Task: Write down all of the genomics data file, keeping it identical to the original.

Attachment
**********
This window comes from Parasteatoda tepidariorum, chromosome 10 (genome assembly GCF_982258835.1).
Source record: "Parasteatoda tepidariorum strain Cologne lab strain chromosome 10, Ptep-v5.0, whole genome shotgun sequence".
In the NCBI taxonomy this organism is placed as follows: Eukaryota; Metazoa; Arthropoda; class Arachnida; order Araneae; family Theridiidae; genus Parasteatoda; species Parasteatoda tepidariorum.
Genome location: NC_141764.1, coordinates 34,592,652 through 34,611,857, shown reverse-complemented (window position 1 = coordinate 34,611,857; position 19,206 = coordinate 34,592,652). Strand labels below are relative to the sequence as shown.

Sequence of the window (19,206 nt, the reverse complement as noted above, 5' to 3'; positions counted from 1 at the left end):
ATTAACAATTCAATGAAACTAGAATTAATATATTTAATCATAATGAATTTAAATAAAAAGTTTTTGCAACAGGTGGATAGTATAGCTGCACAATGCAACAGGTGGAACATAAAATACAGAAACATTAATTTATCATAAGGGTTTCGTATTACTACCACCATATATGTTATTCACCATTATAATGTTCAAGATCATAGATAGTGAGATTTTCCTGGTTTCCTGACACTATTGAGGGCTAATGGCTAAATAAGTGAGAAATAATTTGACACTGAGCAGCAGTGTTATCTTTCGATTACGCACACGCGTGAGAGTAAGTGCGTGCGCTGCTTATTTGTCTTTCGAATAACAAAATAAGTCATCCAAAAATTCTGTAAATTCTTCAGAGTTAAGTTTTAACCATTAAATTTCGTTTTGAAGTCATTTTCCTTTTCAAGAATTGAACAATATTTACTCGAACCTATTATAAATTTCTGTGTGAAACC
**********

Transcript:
This window comes from Parasteatoda tepidariorum, chromosome 10 (genome assembly GCF_982258835.1).
Source record: "Parasteatoda tepidariorum strain Cologne lab strain chromosome 10, Ptep-v5.0, whole genome shotgun sequence".
In the NCBI taxonomy this organism is placed as follows: Eukaryota; Metazoa; Arthropoda; class Arachnida; order Araneae; family Theridiidae; genus Parasteatoda; species Parasteatoda tepidariorum.
Genome location: NC_141764.1, coordinates 34,592,652 through 34,611,857, shown reverse-complemented (window position 1 = coordinate 34,611,857; position 19,206 = coordinate 34,592,652). Strand labels below are relative to the sequence as shown.

Sequence of the window (19,206 nt, the reverse complement as noted above, 5' to 3'; positions counted from 1 at the left end):
ATTAACAATTCAATGAAACTAGAATTAATATATTTAATCATAATGAATTTAAATAAAAAGTTTTTGCAACAGGTGGATAGTATAGCTGCACAATGCAACAGGTGGAACATAAAATACAGAAACATTAATTTATCATAAGGGTTTCGTATTACTACCACCATATATGTTATTCACCATTATAATGTTCAAGATCATAGATAGTGAGATTTTCCTGGTTTCCTGACACTATTGAGGGCTAATGGCTAAATAAGTGAGAAATAATTTGACACTGAGCAGCAGTGTTATCTTTCGATTACGCACACGCGTGAGAGTAAGTGCGTGCGCTGCTTATTTGTCTTTCGAATAACAAAATAAGTCATCCAAAAATTCTGTAAATTCTTCAGAGTTAAGTTTTAACCATTAAATTTCGTTTTGAAGTCATTTTCCTTTTCAAGAATTGAACAATATTTACTCGAACCTATTATAAATTTCTGTGTGAAACC